by Sherri Grosz
It wasn’t really a bad day, but there had been enough inconveniences to put me in a bad mood. I tripped and bruised my knee. The milk was sour. I was stood-up at a meeting I’d confirmed. The zipper on my jacket broke.
None of these events were earth-shattering, but I wasn’t keen to repeat them. I decided to console myself with a cup of tea on the way back to the office.
At the drive-thru, I held out some money to the cashier. She beamed at me and said, “Your order is paid for.” This didn’t make sense. I kept holding my money out. “Pardon?” I asked. “The guy ahead of you, he paid for your order,” the smiling clerk explained. Neat! Suddenly, all seemed right with the world again.
It would have been easy to get bogged down by everything that went wrong, but this kindness reframed it for me. I gave the clerk some money and asked her to cover someone’s order. My tea-break benefactor had only saved me about a loonie, but the kindness was much more valuable. It changed my day. I drove back to work with a smile.
Sometimes, it feels like kindness is in short supply. I’ve heard it often (and said it): “I’d love to help, but I have to (whatever I’m running to or from that day).” We blame our modern lives for this disconnection, but it’s not a new problem.
Jesus told the story of a man traveling from Jerusalem to Jericho who was attacked on the road, robbed, and left for dead. First a priest and then a Levite pass along the same road, but both avoid the injured man. Then a Samaritan comes along and, despite historical enmity between their peoples, stops to help. He disinfects and bandages the man’s wounds, then brings him to an inn to recuperate. In the morning the Samaritan gives two silver coins to the innkeeper, saying, “Take good care of him. Whatever you spend beyond that, put it on my bill. I’ll pay you on my way back” (paraphrase of Luke 10: 25-35).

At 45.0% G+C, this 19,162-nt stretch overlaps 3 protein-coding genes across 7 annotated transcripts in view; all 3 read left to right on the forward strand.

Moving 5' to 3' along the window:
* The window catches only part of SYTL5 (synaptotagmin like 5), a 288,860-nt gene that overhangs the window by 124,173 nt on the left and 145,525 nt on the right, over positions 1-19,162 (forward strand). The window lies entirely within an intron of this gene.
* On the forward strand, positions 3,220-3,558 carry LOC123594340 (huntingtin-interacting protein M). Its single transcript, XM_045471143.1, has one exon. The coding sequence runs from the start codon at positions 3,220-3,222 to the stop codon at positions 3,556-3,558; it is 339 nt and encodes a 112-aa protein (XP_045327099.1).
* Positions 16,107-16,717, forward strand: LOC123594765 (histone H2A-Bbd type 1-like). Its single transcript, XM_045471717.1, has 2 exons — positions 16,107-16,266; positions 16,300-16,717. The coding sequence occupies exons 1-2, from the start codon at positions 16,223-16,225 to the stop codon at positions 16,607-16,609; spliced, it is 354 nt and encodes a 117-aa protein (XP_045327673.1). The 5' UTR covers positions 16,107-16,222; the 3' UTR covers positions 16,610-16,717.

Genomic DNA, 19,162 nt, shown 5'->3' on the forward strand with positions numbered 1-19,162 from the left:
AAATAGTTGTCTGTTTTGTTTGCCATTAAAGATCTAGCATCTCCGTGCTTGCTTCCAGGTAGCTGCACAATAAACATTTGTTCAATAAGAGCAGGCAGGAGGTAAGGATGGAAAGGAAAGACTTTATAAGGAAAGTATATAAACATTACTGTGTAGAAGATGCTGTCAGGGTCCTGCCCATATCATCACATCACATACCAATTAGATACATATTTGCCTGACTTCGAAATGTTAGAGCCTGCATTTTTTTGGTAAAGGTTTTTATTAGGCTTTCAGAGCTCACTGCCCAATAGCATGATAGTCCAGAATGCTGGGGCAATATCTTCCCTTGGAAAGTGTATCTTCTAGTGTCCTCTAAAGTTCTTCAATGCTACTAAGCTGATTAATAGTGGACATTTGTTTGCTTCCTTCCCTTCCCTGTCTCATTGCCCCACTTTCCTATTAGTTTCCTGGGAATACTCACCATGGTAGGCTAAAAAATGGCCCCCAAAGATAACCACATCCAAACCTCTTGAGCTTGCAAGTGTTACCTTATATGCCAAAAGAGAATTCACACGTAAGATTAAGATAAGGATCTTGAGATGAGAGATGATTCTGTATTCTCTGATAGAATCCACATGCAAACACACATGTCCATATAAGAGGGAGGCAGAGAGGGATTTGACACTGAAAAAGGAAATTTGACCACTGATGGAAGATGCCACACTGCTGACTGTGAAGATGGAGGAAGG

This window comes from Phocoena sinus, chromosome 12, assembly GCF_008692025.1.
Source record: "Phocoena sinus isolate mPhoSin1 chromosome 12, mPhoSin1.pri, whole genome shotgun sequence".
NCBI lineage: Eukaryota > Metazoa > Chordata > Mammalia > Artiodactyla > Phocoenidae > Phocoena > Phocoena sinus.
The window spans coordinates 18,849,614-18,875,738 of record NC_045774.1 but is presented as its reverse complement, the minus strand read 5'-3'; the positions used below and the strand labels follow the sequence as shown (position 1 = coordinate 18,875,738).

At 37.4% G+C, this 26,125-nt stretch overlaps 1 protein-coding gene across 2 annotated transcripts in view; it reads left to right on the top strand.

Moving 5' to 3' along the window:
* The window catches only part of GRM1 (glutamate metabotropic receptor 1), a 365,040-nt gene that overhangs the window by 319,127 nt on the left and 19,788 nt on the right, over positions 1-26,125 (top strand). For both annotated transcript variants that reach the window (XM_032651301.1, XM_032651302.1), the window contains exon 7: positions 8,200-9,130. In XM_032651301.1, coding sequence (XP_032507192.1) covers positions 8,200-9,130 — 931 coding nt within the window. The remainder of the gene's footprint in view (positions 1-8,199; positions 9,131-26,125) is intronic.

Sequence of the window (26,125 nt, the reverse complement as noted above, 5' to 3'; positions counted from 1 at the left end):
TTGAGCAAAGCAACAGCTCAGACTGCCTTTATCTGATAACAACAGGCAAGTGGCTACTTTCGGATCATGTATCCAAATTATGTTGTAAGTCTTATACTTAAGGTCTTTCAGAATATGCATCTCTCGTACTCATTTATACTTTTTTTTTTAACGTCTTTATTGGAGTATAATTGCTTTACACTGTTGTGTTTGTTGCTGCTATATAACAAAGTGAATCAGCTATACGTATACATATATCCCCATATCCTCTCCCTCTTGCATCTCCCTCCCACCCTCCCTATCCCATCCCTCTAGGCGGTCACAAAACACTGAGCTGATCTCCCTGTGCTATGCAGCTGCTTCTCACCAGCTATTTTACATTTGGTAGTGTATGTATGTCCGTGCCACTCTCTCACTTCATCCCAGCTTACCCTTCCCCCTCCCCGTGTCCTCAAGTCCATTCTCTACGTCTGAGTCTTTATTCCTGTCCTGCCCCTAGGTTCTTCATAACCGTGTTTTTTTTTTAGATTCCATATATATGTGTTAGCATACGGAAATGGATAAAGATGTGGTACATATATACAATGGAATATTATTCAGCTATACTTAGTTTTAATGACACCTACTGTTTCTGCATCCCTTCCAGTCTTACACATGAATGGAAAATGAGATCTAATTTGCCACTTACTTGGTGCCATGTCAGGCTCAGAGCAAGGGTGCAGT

I wonder how the Samaritan’s charity affected the traveller once he recovered. Did he remember the robbers’ cruelty and shape his life by that memory? Or did he remember the Samaritan’s generosity and shape his life by that debt? Did he “pay it forward” to others? Jesus ends his parable by asking, “Which of these three do you think was a neighbour to the man who fell into the hands of robbers?” The expert in the law replied, “The one who had mercy on him.” Jesus told him, “Go and do likewise” (Luke 10: 36-37 NIV).
I’ve recently been trying to emulate the good Samaritan, paying more attention to those around me. I am being more open with my money, but, as that cup of tea bought by a stranger taught me, kindness is more than that. I am also seizing tiny moments of kindness each day—holding the door, letting someone else go ahead in line, taking time to interact with the store clerk.
Our schedules will always be busy, no matter what time of year or stage of life we’re in. But by practicing simple gestures of kindness, we might change someone’s bad day into a good one. Kindness might even change the direction of a life. I think we all have time for that.
Sherri Grosz is a Gift Planning Consultant with Abundance Canada. For more than 40 years, Abundance Canada has effectively helped Canadians with their charitable giving in their lifetime and through their estate. To learn more, visit abundance.ca or call 1.800.772.3257 to arrange a confidential, no obligation free consultation.